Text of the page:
4. Set Device ID to the selected microphone: In this step, we specify the device ID of the microphone that we wish to use in order to avoid ambiguity in case there are multiple microphones. This also helps debug, in the sense that, while running the program, we will know whether the specified microphone is being recognized. During the program, we specify a parameter device_id. The program will say that device_id could not be found if the microphone is not recognized.
  5. Allow Adjusting for Ambient Noise: Since the surrounding noise varies, we must allow the program a second or too to adjust the energy threshold of recording so it is adjusted according to the external noise level.
  6. Speech to text translation: This is done with the help of Google Speech Recognition. This requires an active internet connection to work. However, there are certain offline Recognition systems such as PocketSphinx, but have a very rigorous installation process that requires several dependencies. Google Speech Recognition is one of the easiest to use.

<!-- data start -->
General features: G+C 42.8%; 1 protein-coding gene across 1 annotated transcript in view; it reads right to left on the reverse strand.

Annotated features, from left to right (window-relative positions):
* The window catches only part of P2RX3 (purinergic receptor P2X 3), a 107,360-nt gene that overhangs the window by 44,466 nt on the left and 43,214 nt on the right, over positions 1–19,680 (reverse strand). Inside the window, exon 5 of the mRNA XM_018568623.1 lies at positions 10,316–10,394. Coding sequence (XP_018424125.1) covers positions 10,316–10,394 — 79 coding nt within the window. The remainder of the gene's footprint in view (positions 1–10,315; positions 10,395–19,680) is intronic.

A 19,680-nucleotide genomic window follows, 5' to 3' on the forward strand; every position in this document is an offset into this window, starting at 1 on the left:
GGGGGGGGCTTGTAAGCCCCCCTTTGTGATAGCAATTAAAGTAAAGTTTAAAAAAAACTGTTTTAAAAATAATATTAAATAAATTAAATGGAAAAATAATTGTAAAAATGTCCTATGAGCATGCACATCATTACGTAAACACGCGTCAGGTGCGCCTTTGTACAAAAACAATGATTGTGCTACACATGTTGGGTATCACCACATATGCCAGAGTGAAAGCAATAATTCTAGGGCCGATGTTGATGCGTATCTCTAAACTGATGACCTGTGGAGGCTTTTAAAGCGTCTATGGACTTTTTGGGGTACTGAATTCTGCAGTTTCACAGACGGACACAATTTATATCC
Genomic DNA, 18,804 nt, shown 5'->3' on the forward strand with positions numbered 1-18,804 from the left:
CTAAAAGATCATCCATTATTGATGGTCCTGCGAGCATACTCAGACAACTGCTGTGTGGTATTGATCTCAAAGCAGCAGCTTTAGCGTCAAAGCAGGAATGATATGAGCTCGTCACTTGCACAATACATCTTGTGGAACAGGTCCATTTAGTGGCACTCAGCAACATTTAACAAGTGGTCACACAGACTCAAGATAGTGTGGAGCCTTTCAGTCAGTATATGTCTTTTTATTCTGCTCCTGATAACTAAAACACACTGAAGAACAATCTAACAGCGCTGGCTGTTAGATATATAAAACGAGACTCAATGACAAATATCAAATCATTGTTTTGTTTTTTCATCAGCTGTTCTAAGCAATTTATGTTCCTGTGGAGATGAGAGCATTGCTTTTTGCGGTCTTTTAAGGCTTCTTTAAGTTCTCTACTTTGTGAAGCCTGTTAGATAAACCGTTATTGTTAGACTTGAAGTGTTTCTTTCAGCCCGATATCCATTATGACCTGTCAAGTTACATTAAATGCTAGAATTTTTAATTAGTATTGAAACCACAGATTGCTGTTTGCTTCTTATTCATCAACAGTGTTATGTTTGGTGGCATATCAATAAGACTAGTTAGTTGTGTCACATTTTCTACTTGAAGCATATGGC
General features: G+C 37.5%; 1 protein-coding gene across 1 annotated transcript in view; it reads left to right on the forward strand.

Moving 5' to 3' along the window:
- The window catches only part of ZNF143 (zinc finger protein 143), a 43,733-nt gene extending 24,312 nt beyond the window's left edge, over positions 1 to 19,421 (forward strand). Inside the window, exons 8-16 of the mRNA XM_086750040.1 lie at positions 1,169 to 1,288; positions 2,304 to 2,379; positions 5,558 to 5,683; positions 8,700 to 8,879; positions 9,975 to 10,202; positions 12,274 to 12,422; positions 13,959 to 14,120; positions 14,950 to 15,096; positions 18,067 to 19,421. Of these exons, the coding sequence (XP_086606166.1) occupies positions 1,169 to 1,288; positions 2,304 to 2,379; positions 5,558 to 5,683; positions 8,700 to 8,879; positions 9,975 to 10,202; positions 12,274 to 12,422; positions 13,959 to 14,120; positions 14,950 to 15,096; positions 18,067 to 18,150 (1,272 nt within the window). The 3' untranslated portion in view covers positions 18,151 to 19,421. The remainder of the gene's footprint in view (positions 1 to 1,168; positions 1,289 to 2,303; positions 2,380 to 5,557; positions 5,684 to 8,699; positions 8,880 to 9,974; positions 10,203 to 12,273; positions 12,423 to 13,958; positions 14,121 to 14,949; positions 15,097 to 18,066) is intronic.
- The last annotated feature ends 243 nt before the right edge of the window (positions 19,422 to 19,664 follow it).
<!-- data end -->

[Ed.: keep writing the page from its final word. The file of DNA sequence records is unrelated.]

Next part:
7. The Above steps have been implemented below:

    #Python 2.x program for Speech Recognition
    import speech_recognition as sr
    #enter the name of usb microphone that you found
    #using lsusb
    #the following name is only used as an example
    mic_name = "USB Device 0x46d:0x825: Audio (hw:1, 0)"
    #Sample rate is how often values are recorded
    sample_rate = 48000
    #Chunk is like a buffer. It stores 2048 samples (bytes of data)
    #it is advisable to use powers of 2 such as 1024 or 2048
    chunk_size = 2048
    #Initialize the recognizer
    r = sr.Recognizer()
    #generate a list of all audio cards/microphones
    mic_list = sr.Microphone.list_microphone_names()
    #the following loop aims to set the device ID of the mic that
    #we specifically want to use to avoid ambiguity.
    for i, microphone_name in enumerate(mic_list):